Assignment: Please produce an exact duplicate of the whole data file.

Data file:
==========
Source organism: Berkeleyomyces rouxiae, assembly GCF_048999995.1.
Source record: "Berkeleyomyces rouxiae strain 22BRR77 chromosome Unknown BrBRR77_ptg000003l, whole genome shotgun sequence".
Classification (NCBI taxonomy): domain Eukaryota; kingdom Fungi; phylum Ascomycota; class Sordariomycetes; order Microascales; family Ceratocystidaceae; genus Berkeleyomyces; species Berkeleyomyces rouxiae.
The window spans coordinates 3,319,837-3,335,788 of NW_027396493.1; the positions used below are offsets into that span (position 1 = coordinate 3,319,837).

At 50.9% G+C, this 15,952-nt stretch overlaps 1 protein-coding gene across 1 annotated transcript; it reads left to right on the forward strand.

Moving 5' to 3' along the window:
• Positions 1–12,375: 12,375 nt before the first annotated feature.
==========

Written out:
Source organism: Berkeleyomyces rouxiae, assembly GCF_048999995.1.
Source record: "Berkeleyomyces rouxiae strain 22BRR77 chromosome Unknown BrBRR77_ptg000003l, whole genome shotgun sequence".
Classification (NCBI taxonomy): domain Eukaryota; kingdom Fungi; phylum Ascomycota; class Sordariomycetes; order Microascales; family Ceratocystidaceae; genus Berkeleyomyces; species Berkeleyomyces rouxiae.
The window spans coordinates 3,319,837-3,335,788 of NW_027396493.1; the positions used below are offsets into that span (position 1 = coordinate 3,319,837).

At 50.9% G+C, this 15,952-nt stretch overlaps 1 protein-coding gene across 1 annotated transcript; it reads left to right on the forward strand.

Moving 5' to 3' along the window:
• Positions 1–12,375: 12,375 nt before the first annotated feature.